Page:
The lower the better

Our political leaders ignore the one change that could reignite the economy: cutting or eliminating the capital gains tax.

For many years the economic profession has backed that simple message and stated that the lower the tax, the better for our economy.

People and businesses would respond. Economists generally are united in arguing for no tax on capital gains.

This is obvious from sensible models. A tax on anything, even investing, curbs demand for that.

There are large costs associated with taxes on capital gains. Capital or savings invested in new production, increases future growth and consumption. A tax on capital gains obviously discourages investment and that goes on and on.

Hence, a zero tax on capital gains would be beneficial, also for individuals who do not have any such income, as the overall economy would improve. A tax on individuals’ income would be the better alternative.

All but forgotten is the fact that in the 1950s and 1960s Canada routinely ranked second (only to Japan) as the fastest growing major economy.

At that time there was no capital gains tax in Canada.

People who object nowadays, stating that it is unfair, forget that when businesses pay out their gains later in the form of dividends or salary, they are taxed.

Yet, at the present time we are being taxed twice, once when earned, and then again when distributed.

This stands in sharp contrast to the concession for RRSP accounts. Hence, if a business owner faces a choice, he could perhaps take $10,000 beyond immediate needs of the company, and place it in an RRSP account.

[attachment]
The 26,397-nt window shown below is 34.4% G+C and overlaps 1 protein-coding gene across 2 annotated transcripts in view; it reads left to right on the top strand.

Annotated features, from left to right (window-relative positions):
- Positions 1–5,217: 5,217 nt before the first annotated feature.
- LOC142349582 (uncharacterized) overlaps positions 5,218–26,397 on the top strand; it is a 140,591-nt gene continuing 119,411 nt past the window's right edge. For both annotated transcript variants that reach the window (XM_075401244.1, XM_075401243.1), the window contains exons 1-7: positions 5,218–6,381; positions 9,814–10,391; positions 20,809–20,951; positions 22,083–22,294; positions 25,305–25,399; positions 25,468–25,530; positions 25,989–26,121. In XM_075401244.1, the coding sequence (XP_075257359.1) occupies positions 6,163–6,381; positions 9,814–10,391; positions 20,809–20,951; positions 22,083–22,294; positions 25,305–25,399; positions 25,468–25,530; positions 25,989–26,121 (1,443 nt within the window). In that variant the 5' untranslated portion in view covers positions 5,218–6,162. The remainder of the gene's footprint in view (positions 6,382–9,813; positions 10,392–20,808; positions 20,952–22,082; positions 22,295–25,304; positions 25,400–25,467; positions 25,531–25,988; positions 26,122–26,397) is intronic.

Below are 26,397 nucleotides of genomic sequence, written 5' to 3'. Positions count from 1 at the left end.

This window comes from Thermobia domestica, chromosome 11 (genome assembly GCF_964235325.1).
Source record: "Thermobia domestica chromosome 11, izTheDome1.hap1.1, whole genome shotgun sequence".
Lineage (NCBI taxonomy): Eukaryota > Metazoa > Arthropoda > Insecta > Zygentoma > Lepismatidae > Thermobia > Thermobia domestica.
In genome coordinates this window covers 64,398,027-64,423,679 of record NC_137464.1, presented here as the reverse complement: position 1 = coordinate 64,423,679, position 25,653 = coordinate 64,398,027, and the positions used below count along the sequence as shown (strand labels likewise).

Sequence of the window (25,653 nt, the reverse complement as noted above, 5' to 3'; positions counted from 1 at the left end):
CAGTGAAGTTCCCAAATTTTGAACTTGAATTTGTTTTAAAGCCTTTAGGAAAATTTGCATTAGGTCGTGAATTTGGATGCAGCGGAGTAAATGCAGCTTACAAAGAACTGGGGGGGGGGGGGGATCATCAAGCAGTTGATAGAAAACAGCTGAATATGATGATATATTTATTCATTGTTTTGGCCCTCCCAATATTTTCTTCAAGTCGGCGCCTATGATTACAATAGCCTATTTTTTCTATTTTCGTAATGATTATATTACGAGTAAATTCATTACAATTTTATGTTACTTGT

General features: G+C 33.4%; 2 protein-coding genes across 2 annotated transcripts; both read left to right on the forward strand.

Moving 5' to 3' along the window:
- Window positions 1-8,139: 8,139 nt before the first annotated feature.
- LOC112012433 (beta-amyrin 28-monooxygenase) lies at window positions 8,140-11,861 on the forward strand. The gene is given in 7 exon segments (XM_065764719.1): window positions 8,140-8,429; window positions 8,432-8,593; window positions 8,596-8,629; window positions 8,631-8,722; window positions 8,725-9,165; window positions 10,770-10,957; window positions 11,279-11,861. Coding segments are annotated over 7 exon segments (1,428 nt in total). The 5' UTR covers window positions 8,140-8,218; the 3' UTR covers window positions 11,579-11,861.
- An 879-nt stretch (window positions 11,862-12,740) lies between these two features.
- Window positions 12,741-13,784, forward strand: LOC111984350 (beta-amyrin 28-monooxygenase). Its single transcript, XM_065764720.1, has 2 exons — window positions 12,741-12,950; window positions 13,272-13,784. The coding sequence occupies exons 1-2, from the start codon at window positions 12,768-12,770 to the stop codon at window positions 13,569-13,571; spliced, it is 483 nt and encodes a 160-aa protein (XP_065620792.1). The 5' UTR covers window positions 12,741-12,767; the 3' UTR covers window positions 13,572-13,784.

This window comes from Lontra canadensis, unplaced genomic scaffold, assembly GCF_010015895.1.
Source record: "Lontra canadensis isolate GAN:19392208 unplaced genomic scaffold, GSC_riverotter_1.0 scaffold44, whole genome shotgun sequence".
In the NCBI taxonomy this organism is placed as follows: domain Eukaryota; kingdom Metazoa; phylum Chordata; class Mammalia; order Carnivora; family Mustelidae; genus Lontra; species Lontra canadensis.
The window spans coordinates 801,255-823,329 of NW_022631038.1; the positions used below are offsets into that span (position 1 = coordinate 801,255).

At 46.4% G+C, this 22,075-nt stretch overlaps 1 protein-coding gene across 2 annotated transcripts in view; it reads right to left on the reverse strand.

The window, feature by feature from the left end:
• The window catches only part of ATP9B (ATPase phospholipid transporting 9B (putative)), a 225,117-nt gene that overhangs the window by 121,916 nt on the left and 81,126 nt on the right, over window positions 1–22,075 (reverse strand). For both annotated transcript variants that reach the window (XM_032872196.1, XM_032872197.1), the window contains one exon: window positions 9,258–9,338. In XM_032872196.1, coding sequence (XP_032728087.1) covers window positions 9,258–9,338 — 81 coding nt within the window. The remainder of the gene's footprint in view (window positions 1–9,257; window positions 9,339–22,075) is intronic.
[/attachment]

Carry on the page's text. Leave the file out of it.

There it would attract no tax forthwith, or otherwise reinvest the money in  a new factory, and face a corporate income tax now and a capital gains tax when the factory is sold.

In other words, the choice is between reinvesting the money in the company or putting the funds in the RRSP account in someone else’s already existing business.

Certainly, at the present time we are punishing the entrepreneur (and the national economy) and rewarding the person who lives on dividends or investments from others.

As a counter-argument it is suggested that for social stability we should tax the wealthy and that rising inequality, assuming incorrectly that a cut in capital gains taxes fosters that, there is a destabilizing effect that would lead governments to take measures against the wealthy segments of the population.

However, if the overall economy flourishes because of capital gains tax cuts that reasoning is invalid.

A cut in capital gains taxes would not be very costly as it would stimulate growth. Also, our capital gains tax of 25 per cent is much above the U.S. rate of 15 per cent.

It should be apparent that the case for cutting the capital gains tax is clear.


Bruce Whitestone